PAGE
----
A simple one page guide to mentoring

Help! I have been asked to be a mentor and I would love to say yes, but I don’t know what to do!

Mentoring another person is one of the greatest gifts you can give. It is an act of service, creating an environment where the person can share openly, deal with issues and grow. Mentoring does not require a degree or high level training (although training can make a significant difference in effectiveness). Anyone can mentor if they are willing to take the time to put some basic principles into practice.

  1. Have an open-ended meeting together to discuss your understanding and expectations of mentoring before committing to the relationship. Not all people ‘click’ together or approach mentoring in the same way. Check you are ‘on the same page.’

  2. Take the time and create the space to listen well. A lot of the best work in mentoring is done simply through listening. In your first session ask the person to share their life story. Share yours in return. Every subsequent session can start off with a 20 minute or so catchup with how the person is going in the various roles they have in life. E.g. Child of God, husband/wife, father/mother, son/daughter, pastor/leader, friend, board member, volunteer, sportsperson, hobbyist, etc

  3. Establish a mentoring covenant. Write down how often you will meet; where meetings will be; how long you will meet for; what you will do if one needs to cancel and importantly, when you will review the relationship (usually 12 months, with the option to commit again). Commit to confidentiality. Commit to be available should difficult circumstances arise. Commit to work with each other for the mentoree’s growth and development. The best covenants are written out, shared and then kept. Most mentors meet monthly, keep these commitments.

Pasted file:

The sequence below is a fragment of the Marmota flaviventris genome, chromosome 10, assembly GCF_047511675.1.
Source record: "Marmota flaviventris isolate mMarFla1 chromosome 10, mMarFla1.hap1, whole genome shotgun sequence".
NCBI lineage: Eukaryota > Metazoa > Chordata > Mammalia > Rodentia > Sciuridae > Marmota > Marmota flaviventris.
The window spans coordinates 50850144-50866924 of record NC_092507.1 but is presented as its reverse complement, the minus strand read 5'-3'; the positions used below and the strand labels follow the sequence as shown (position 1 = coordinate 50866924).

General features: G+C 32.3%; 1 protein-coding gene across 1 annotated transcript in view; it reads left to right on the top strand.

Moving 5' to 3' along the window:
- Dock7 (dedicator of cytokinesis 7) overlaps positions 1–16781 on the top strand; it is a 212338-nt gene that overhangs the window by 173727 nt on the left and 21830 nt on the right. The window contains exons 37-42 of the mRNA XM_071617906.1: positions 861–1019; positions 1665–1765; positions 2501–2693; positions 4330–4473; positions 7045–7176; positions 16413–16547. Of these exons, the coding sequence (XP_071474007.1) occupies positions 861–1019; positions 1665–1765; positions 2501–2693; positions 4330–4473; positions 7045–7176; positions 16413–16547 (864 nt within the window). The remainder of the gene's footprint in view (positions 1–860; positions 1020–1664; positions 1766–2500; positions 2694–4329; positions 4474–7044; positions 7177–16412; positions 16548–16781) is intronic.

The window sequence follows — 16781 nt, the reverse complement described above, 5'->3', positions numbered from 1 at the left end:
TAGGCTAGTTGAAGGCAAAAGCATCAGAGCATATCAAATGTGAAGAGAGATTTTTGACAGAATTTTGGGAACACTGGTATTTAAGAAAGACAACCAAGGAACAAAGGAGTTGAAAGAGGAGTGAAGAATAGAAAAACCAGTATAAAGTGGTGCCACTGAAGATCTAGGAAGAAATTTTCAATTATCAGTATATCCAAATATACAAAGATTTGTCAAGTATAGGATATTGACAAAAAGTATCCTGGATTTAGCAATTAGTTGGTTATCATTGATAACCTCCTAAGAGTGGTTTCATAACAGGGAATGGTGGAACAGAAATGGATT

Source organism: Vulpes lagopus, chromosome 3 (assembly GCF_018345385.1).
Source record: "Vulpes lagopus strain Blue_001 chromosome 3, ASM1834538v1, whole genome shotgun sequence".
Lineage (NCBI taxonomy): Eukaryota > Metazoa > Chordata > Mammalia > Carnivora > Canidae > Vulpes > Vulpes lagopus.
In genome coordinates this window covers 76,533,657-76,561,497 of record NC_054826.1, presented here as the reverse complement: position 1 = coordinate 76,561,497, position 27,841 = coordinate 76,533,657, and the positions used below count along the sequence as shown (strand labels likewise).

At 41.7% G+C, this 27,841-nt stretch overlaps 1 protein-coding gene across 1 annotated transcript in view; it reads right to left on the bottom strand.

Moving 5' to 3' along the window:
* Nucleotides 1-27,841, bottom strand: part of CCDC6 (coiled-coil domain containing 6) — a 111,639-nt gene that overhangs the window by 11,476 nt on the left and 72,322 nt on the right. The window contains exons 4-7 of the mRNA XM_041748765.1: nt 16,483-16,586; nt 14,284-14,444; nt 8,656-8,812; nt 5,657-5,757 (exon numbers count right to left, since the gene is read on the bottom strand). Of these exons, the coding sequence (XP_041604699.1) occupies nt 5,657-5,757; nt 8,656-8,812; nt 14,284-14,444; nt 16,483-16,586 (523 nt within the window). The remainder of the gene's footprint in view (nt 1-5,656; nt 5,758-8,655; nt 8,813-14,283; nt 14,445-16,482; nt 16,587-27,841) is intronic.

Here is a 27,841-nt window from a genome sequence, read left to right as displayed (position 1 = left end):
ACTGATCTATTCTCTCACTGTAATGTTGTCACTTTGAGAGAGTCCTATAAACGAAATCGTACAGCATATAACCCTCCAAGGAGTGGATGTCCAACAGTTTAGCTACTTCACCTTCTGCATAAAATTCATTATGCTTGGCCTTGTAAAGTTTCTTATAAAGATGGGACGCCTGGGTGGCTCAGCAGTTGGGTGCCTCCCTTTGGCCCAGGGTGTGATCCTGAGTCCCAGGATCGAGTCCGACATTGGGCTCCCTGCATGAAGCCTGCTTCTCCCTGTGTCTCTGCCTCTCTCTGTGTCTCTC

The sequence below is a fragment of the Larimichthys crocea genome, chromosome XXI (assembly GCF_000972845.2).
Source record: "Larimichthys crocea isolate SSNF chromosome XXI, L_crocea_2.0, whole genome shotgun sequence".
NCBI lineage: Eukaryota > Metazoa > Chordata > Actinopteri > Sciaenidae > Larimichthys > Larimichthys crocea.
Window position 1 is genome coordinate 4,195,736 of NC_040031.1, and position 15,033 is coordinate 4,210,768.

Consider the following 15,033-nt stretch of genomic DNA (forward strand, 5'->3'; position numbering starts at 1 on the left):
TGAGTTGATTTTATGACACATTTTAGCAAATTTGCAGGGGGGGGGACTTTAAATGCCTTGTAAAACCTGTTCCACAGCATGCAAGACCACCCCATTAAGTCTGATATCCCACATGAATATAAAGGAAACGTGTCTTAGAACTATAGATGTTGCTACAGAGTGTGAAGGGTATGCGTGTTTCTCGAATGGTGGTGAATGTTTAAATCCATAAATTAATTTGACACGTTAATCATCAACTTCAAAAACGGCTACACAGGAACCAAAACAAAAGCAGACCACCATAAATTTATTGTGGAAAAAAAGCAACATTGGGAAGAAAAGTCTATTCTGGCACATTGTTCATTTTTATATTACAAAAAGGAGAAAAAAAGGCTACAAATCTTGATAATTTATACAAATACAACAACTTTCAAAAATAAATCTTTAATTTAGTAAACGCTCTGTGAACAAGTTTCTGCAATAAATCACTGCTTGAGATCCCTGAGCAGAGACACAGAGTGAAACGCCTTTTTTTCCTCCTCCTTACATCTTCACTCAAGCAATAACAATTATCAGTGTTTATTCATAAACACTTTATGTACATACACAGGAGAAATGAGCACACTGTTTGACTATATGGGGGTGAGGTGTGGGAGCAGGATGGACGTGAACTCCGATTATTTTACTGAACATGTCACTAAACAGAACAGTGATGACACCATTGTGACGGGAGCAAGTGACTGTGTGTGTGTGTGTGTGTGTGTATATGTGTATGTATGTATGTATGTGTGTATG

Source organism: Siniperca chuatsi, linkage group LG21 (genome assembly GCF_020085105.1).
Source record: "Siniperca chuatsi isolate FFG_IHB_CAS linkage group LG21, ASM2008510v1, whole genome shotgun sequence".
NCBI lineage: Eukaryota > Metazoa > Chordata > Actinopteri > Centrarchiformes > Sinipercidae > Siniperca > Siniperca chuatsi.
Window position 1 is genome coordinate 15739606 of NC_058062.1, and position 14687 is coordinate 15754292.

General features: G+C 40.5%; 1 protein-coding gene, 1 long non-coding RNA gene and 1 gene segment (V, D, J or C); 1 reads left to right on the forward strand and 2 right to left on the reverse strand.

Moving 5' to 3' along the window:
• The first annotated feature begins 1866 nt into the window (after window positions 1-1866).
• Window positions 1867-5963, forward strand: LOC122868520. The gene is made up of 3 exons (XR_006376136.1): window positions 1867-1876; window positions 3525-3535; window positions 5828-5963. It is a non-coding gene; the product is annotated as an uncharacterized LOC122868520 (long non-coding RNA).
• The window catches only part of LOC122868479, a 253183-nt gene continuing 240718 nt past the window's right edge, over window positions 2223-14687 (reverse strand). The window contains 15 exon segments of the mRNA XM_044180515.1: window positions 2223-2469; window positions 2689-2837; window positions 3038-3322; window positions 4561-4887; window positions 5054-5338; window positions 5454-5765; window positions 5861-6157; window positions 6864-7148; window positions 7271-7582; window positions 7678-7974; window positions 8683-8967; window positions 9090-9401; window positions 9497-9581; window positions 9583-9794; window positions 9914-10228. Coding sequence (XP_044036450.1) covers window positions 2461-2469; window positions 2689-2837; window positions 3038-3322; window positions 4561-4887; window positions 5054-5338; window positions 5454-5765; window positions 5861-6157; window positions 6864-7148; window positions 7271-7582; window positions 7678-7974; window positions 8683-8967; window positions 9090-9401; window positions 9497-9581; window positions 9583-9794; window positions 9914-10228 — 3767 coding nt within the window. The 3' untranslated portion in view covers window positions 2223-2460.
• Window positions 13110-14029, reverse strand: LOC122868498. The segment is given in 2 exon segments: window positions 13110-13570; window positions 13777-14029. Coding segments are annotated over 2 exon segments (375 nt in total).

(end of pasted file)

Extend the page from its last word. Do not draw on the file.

4. Work out some SMART year objectives. Ask your mentoree to write down and share with you 3-5 objectives they would like to complete by the end of the year. These need to be SMART (Specific, measurable, achievable, realistic and time-framed). Revisit these objectives each session and work out practical steps to take out of each session toward meeting them by the end of the year. Break growth and development down into steps; knowledge to learn, skills to acquire and practice through exercises, and attitudes to change. E.g. Over the next 12 months, I will develop my relationship with my teenage sons through creating meaningful one to one times for each one, once a month and having two father-son overnight trips away doing challenging things together.

  5. Learn to ask good questions. Once trust has been established you will find it valuable to be able to dig a little deeper with the person to explore issues, discuss patterns and search out ways forward. Good questions are great tools for helping both of you understand issues and work together. Here are some sample questions, make it a habit to collect more.

    1. Name three areas in your life in which you have grown in the last year, how did this growth come about?

    2. What would your wife/husband see as your greatest personal challenges and what are you doing about these? What are the most significant work stresses you face, how are you managing these?

    3. How are your needs for friendship, companionship and intimacy being met (beyond those met in your marriage relationship)? Who are your friends and how are you maintaining these relationships?

    4. Talk about any relationships in which you are uncomfortable, anxious, needing to offer an apology or to let go and forgive?

    5. How much time have you had for renewal, recreation, relaxation and rest within the last week? Is this adequate to refill your emotional and personal reservoir? How is your work – life balance?

  6. Set up honest accountability. A great way to seriously engage change is to have to honestly feedback in the next session what you have done since the last one. E.g. We agreed you would have 3 nights pre-planned in each week for the month at home with your children. Grab your diary and lets have a look at how you went with this? How did it feel to keep this commitment?

  7. Finish Well. If you sense your mentoring relationship is running out of steam, or you have achieved what you together set out to do; finish well, don’t just let the relationship slip away. It is important for both to review the relationship and to share what went well and what was challenging. Celebrate the wins together and be honest about the challenges, then either re-covenant or conclude by agreement sharing what you have learnt.

Tim Dyer – The Johnmark Extension 2013 – www.johnmark.net.mx

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